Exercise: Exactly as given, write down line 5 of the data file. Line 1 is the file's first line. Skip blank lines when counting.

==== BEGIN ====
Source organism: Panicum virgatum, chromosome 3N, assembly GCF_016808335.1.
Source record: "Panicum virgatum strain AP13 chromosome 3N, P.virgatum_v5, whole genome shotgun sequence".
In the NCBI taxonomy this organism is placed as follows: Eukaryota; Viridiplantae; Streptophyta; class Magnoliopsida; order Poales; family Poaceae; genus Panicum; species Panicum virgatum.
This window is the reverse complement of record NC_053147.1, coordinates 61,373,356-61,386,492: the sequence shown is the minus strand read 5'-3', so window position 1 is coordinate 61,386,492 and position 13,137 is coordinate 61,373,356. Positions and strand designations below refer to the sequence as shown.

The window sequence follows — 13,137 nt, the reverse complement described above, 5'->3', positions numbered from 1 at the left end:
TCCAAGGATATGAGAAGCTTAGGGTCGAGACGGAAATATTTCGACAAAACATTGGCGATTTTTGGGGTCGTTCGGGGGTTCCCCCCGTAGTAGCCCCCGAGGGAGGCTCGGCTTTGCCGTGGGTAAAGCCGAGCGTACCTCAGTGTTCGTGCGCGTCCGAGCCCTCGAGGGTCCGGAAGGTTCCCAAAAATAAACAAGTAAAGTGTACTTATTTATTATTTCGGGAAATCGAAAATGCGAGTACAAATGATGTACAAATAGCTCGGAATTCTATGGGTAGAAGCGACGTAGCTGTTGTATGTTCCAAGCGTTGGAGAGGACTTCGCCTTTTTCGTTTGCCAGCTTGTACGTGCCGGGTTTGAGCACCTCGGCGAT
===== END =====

The window sequence follows — 13,137 nt, the reverse complement described above, 5'->3', positions numbered from 1 at the left end: